Broken Rules and Other Stories | May 2020, Transit Lounge

Broken Rules and Other Stories is my first collection of fiction. It’s being published in May by Transit Lounge. The collection is included in The Sydney Morning Herald feature ‘The books to read in 2020’. From derelict industrial districts, to a lonely highway diner, to the faded charm of a British seaside resort, these are stories of growing up marginalised and living in working-class England and Australia. Supported by the Victorian Government through Creative Victoria, and developed with the support of a Fellowship from Varuna, the National Writers’ House. Continue reading Broken Rules and Other Stories | May 2020, Transit Lounge

Roomers #67 Summer 2020

Yesterday I got chatting with an older man in a pub. I’m not sure why I was drawn to him. Something in his eyes, perhaps. I did very little of the talking. You know me. But I listened, as I like to, as tends to be my way. The Summer 2020 issue of Roomers magazine is available now, and includes my short story ‘Love Always, Adrian’. The publication will be available online in the new year from the Roomers website. In the meantime copies can be picked up from various locations across Melbourne, including St Kilda Library. Continue reading Roomers #67 Summer 2020

2019: Another Year Over

Originally posted on Elwood Writers:
It’s been another lively year for Elwood Writers, both individually and collectively. There are too many highlights to pick and choose for an end-of-year wrap-up. But this might be a good opportunity to say special congratulations again to Jennifer, whose first novel Lily Campbell’s Secret was published in May, and launched at Readings in Carlton by Toni Jordan in June. And a happy hooray for Helen, whose poems were published far and wide this year, including two in the US. Two excerpts from Margaret’s full-length draft manuscript were published in American Writers Review (San Fedele… Continue reading 2019: Another Year Over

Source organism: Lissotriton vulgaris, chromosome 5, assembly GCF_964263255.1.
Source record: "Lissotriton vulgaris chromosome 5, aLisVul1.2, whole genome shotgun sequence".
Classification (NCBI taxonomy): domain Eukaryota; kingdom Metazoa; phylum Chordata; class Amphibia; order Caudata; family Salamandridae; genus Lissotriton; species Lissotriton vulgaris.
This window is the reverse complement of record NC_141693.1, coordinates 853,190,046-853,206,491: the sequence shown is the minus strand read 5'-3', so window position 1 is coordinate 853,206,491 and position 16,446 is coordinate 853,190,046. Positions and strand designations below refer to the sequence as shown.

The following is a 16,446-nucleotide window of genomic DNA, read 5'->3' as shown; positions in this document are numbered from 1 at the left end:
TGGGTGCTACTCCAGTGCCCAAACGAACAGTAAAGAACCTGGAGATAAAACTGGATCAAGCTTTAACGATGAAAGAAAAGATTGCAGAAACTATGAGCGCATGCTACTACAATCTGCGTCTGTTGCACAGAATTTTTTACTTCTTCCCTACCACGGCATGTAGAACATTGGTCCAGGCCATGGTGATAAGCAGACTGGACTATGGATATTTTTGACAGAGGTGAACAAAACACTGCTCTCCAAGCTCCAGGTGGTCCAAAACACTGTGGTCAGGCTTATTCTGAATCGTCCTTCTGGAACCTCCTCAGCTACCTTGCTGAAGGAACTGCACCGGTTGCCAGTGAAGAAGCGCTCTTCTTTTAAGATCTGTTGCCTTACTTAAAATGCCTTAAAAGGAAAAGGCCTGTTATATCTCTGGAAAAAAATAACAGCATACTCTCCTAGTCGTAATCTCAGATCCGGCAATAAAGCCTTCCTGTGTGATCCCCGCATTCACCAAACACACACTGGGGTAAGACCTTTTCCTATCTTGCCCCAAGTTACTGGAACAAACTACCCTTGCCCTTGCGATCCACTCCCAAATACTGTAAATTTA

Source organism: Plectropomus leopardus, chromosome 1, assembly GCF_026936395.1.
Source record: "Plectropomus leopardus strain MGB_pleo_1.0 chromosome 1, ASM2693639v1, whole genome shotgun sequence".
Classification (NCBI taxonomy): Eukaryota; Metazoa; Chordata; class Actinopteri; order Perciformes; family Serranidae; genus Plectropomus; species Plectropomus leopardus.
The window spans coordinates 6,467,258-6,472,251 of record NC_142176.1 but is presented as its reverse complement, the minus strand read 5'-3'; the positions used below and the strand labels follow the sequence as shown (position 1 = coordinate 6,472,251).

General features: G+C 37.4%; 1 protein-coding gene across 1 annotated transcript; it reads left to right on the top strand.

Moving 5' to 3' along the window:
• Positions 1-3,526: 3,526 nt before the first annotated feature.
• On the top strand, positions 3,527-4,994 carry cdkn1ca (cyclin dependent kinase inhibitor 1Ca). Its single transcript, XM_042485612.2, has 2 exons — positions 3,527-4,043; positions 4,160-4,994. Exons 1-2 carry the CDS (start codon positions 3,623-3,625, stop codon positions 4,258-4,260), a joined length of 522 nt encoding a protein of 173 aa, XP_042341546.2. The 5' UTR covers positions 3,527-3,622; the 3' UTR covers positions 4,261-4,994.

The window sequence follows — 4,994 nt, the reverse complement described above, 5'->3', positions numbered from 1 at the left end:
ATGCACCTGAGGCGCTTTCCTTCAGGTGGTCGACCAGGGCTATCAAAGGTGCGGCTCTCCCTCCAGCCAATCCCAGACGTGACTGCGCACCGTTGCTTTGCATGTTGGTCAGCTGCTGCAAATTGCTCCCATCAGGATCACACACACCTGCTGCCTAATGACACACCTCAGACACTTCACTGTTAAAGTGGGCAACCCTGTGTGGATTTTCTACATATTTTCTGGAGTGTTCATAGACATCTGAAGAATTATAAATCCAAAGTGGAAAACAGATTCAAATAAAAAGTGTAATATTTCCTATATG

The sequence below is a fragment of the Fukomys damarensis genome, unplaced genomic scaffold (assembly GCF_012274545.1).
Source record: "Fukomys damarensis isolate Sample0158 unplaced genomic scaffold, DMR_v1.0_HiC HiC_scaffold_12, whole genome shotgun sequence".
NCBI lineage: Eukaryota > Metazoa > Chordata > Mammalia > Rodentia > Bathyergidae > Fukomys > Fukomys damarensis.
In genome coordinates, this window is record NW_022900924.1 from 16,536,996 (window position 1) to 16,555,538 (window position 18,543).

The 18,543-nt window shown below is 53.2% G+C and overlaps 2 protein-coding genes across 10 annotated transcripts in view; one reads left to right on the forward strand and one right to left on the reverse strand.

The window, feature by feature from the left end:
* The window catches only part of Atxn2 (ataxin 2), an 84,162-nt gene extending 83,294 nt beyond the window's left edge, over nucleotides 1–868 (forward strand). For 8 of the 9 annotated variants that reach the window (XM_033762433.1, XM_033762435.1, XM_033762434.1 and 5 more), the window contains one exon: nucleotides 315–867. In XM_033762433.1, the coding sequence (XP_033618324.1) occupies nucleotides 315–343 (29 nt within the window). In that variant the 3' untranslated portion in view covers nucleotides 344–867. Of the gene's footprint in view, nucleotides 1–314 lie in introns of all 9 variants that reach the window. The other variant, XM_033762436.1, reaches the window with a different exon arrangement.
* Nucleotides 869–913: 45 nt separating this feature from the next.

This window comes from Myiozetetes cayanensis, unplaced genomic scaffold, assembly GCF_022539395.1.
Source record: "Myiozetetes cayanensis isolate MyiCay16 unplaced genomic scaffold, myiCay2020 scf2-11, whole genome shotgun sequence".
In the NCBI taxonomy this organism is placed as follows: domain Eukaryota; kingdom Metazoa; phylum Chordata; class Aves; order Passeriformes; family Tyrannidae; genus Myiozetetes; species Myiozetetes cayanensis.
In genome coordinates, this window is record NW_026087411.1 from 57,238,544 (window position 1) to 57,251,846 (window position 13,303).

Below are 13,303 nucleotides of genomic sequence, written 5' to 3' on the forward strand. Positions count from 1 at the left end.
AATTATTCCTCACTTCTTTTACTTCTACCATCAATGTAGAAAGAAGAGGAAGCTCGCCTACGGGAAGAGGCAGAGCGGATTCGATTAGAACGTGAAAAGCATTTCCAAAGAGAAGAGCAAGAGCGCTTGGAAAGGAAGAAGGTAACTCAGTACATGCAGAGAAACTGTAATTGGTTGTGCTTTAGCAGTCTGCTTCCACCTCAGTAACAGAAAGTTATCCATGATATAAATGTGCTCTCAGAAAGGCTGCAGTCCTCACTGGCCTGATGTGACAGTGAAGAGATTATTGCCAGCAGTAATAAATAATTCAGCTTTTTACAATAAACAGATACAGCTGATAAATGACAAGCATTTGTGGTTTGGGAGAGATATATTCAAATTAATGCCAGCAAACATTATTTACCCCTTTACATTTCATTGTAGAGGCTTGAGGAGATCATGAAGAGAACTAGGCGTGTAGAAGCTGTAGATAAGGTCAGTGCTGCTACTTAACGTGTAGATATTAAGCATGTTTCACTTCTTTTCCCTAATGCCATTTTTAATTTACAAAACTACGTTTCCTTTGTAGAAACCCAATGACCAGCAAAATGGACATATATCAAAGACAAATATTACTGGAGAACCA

Thread

She carries with her, everywhere she goes, a long silvery thread, and at the end of each day she sits, and upon her leg, upon her knee to be exact, she places the thread, coiled, carefully, and watches it to make sure it doesn’t fall or blow away in the breezes that move through her room. And of course she falls asleep like this; and when she wakes each morning, at first she jolts a little at the thought, cold and sharp, that the thread might be gone, might no longer be on the knee, on the leg where she … Continue reading Thread